(1987 – 1988) Porsche 944 S Coupe – Ultimate Guide
In 1987 Porsche debuted the 944 S, the “S” standing for “Super”. It looked sportier than its non-S version and had substantial modifications to both the interior and the engine and offered more performance to Porsche customers.
This “Super” Porsche 944 was fitted with a more high performance version of the naturally aspirated four cylinder engine. The 2.5-liter inline-four engine fitted with 4-valves/cylinder technology. It offered more power and torque than the regular, 2-valves/ cylinder ones. The 2.5 L engine (M44/40) featuring a self-adjusting timing belt tensioner and this marked the first use of four-valves-per-cylinder heads and DOHC in the 944, derived from the 928 S4 featuring a redesigned camshaft drive, a magnesium intake tract/passages, magnesium valve cover, larger capacity oil sump, and revised exhaust system. The revised Motronic 2 engine management system featured dual knock sensors for improved fuel performance for the higher 10.9:1 compression ratio cylinder head.
Like the 944 Turbo, the 944 S received progressive springs for improved handling, larger front and rear anti-roll bars, revised transmission and gearing to better suit the 2.5 L DOHC engine’s higher 6,800 rpm rev limit. Floating 944 calipers were standard, but the rear wheel brake circuit pressure regulator from the 944 turbo was used. The wheel bearings were also strengthened and the brake servo action was made more powerful. Small ’16 Ventiler’ script badges were added on the sides in front of the body protection moldings.
On the safety side, the 944 Turbo was the first car in the world with a dual airbag fitted as standard. The ABS was on the options list, as was a limited-slip differential. The alternator capacity was 115 amps.
Generally the 944 S was a higher performance version of the stock 944. Power was 190 bhp @ 6000 rpm and torque was a solid 170 lb-ft @ 4300 rpm. It was good enough to get the 944 S to sprint from 0 – 60 mph in 7 seconds flat and cover the quarter mike in 15.6 seconds on its way to a top speed of 142 mph. It’s performance placed it right in between the standard 944 and the Turbo versions. Overall, power delivery was smoother than the Turbos and more enjoyable than the regular 944.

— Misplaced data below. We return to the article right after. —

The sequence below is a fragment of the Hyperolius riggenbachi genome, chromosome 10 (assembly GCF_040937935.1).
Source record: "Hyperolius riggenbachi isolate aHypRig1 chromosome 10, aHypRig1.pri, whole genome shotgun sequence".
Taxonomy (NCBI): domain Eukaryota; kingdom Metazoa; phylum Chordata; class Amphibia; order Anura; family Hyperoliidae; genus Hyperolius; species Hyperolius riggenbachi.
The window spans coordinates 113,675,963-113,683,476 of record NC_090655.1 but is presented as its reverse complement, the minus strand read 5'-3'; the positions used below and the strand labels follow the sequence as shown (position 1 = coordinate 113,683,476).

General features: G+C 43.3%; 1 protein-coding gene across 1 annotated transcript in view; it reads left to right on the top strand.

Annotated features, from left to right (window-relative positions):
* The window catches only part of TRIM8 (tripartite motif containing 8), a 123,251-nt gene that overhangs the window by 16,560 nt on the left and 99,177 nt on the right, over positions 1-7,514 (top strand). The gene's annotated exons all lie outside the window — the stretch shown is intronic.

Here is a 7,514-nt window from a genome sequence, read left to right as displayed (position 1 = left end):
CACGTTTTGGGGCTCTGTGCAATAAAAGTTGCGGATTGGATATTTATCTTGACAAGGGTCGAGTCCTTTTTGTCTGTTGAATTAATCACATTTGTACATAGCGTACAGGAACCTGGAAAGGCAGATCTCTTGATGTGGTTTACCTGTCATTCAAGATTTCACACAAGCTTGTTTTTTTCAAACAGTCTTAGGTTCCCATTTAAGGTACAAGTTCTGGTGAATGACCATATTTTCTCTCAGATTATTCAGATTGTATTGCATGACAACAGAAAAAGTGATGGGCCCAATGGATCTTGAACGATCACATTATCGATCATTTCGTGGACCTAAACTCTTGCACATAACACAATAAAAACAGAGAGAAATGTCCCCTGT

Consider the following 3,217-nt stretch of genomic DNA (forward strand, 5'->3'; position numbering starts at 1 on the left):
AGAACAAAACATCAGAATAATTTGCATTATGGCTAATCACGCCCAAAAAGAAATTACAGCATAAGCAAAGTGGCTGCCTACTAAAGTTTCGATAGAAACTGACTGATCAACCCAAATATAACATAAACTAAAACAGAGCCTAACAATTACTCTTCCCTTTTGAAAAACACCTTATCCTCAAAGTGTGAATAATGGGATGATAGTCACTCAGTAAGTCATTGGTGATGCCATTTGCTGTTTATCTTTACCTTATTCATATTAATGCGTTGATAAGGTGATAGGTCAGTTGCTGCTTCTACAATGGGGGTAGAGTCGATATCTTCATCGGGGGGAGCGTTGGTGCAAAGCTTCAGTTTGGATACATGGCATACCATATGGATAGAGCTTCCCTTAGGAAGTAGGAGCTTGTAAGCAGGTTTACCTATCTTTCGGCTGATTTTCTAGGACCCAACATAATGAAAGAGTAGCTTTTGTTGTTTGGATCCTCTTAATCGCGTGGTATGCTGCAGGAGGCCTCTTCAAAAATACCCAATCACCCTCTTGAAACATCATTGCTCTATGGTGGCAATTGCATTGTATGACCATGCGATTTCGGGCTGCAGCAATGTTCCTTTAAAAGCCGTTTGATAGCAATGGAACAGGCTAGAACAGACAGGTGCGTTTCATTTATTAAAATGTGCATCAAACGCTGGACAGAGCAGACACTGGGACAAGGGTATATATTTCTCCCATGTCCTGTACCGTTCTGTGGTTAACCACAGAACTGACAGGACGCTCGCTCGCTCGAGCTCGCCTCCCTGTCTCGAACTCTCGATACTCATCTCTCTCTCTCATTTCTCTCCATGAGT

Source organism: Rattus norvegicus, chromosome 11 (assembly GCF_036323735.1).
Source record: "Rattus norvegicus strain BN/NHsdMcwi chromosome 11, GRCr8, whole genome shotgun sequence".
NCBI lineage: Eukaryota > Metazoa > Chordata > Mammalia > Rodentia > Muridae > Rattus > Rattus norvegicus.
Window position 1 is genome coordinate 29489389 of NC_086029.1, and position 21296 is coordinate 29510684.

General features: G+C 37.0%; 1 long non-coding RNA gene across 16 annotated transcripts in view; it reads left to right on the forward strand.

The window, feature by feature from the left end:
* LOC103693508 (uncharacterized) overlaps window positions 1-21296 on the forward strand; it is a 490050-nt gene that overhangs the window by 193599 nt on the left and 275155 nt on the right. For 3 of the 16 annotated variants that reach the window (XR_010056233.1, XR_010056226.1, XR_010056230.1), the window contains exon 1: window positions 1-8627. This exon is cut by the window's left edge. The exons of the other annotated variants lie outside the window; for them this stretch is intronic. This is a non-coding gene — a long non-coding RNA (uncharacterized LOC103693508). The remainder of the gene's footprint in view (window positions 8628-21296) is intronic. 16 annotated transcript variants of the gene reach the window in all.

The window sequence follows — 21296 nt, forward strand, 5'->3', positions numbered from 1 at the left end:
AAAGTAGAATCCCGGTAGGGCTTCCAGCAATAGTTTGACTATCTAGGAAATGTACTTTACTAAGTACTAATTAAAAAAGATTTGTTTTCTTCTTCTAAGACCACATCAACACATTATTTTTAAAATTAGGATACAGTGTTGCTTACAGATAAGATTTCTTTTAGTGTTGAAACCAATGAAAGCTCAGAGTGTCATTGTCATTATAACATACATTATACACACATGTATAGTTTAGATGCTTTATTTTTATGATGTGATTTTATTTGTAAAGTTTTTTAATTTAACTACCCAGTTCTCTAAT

Optional extras included dual air bags and a limited slip differential, ABS braking, Fuchs wheels, and a “Club Sport” package. The Club Sport touring package (M637) gave you the lightweight 16-inch CS/Sport Fuchs 16×7 and 16×9 forged alloy wheels. This version was raced in Canada, Europe and in the IMSA Firehawk Cup Series held in the U.S. Production was only during 1987 and 1988.
At the front, a new bumper was installed and it included more grilles to cool the engine. It kept the pop-up headlights from its predecessor, and in those times that was considered an ultimate reflection of a sports-car. An integrated, hard-rubber, a spoiler was added at the back of the car, on the lift-gate. It featured body-colored bumpers, with a rubber strip on the one in the back. The 944 S badge was added to the tailgate, under the spoiler.
The interior was fitted with four seats, but only the front occupants could sit well. The tiny rear seats were fitted for very small children due to lack of legroom. For the driver, there was a new instrument cluster with four dials and six gauges. The biggest ones were, of course, the tachometer and the speedometer. The AC was offered as an option. Even though the 924S was produced between 1987 and 1988, it kept the older style interior, dashboard and console. The transaxle also retained the double-side mounting and steel gas tank from the earlier cars, as well as the steel front control arms and VW Rabbit lower bar joints.
But the 944 was beginning to face the same fate as its predecessor – Porsche had not advanced to model quick enough to keep up with competition, and the car was very expensive for what it was, Porsche or not. Sales began to fall in 1987, and even with some limited editions in various markets, along with the new 8v 2.7 liter engine, the slide proved unstoppable for the 944.
Note: In the early part of 1989 the 944’s engine capacity was increased from 2.5 liters to 2.7 liters in Europe). The increase being achieved by giving the engine a bore of 104mm and stroke of 78.9mm. This increase prompted Porsche’s engineers to use a “Siamese-cylinder” arrangement, so called because the cylinders are all joined together with no coolant passing between them.